maximum diameter of 24.5mm.

For the standard 3/4 inch wine bottle neck.

The cylindrical punch cutters are then replaced. 

Don't know if this helps.

"Did the telescope eyepiece come from wine cork cutters? " nurse Mendy is wondering.

Robert

 

post-50896-0-27212100-1520809126_thumb.jpg


Edited by clamchip, 11 February 2020 - 10:49 AM.

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#56 Terra Nova

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Posted 11 February 2020 - 10:53 AM

I was talking to Frenchie and she said at home in the family business they cut corks to a

maximum diameter of 24.5mm.

For the standard 3/4 inch wine bottle neck.

The cylindrical punch cutters are then replaced. 

Don't know if this helps.

"Did the telescope eyepiece come from wine cork cutters? " nurse Mendy is wondering.

Robert

 

attachicon.gifpost-50896-0-27212100-1520809126_thumb.jpg

Sure does help Robert! It remind me that this problem will only be solved after a good bottle or Merlot!


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#57 Ben H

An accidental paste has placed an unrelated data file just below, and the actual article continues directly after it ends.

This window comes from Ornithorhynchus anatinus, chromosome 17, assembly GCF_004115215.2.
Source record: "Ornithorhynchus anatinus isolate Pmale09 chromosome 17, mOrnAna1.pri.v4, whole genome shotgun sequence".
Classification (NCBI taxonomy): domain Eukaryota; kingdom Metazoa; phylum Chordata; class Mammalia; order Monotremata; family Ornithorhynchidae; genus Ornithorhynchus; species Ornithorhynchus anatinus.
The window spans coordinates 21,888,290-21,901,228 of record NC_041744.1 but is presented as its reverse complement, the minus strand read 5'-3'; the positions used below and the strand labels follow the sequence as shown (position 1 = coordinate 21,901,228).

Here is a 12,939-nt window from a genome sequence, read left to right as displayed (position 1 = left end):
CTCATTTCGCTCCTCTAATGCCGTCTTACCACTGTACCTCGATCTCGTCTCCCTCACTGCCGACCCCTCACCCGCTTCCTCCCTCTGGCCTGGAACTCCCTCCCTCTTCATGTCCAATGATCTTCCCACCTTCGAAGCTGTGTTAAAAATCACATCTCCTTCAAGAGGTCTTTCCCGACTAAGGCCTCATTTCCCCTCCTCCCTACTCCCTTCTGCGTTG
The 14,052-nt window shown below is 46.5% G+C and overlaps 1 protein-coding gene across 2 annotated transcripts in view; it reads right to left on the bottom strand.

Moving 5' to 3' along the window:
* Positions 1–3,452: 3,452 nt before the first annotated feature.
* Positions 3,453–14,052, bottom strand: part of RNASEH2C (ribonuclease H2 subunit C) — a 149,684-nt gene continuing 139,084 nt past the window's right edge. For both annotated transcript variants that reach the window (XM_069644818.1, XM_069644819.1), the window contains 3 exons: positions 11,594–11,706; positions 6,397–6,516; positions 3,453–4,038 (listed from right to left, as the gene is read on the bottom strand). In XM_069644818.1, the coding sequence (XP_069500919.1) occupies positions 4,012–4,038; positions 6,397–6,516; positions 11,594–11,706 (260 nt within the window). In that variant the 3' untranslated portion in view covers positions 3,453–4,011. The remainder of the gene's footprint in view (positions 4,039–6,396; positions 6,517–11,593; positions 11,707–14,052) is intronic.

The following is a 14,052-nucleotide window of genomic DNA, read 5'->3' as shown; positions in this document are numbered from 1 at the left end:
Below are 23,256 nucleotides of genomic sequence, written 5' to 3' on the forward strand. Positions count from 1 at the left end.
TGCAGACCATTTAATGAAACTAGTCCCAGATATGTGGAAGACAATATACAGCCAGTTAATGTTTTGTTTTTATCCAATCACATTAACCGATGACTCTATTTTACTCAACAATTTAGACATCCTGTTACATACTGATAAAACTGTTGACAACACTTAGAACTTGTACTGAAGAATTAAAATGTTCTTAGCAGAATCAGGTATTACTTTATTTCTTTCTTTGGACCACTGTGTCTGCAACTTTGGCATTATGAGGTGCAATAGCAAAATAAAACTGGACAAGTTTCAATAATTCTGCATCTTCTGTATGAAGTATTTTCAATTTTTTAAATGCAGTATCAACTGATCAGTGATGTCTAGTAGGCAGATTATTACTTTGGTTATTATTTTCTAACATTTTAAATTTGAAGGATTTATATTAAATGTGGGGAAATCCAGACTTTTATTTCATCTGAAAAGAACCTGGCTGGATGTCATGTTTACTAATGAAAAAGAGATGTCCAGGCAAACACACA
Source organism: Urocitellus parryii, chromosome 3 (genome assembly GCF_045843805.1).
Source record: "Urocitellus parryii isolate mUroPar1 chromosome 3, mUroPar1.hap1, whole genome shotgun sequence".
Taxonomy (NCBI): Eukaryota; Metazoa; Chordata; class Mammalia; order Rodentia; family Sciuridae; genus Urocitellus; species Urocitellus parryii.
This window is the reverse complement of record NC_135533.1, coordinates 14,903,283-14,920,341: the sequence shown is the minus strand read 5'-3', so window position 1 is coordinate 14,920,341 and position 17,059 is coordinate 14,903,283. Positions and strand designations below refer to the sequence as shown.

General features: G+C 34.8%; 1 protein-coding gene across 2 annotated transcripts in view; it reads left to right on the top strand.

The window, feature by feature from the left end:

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Posted 11 February 2020 - 03:10 PM

Found a helpful PDF on the Thuringian state website documenting the conversions from the various historical measures in use before Germany adopted the metric system

 

https://www.thuering...torien/ih_7.pdf

 

According to the document, for measures of length Jena followed the Weimar standard (282 cm / Fuß), or 23.5 mm / zoll. All told, 13 different cities were following the Weimar standards, out of 47 cities following another city's standards. That would seem to indicate the Weimar standard was rather popular in Thuringia at the time. 

 

Unhelpfully, I can't figure out how a machinist would get from 23.5 mm to 24.511 mm.

So maybe a red herring. 



#58 DAVIDG

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Posted 11 February 2020 - 03:58 PM

 I throw out another guess based on optics. Eyepieces comes in a range of focal lengths. The magnification and field of view are determined by  the focal length,  and the configuration of those lenses. One of the properties of the configuration is the diameter of the lens. Your  not going to make a low  power wide field eyepiece with small diameter lenses. So the 24.5mm barrel size might have been chosen to allow for lenses  of the correct focal length and diameter to allow the for the lowest power widest field of view  eyepiece that was  chosen for that time.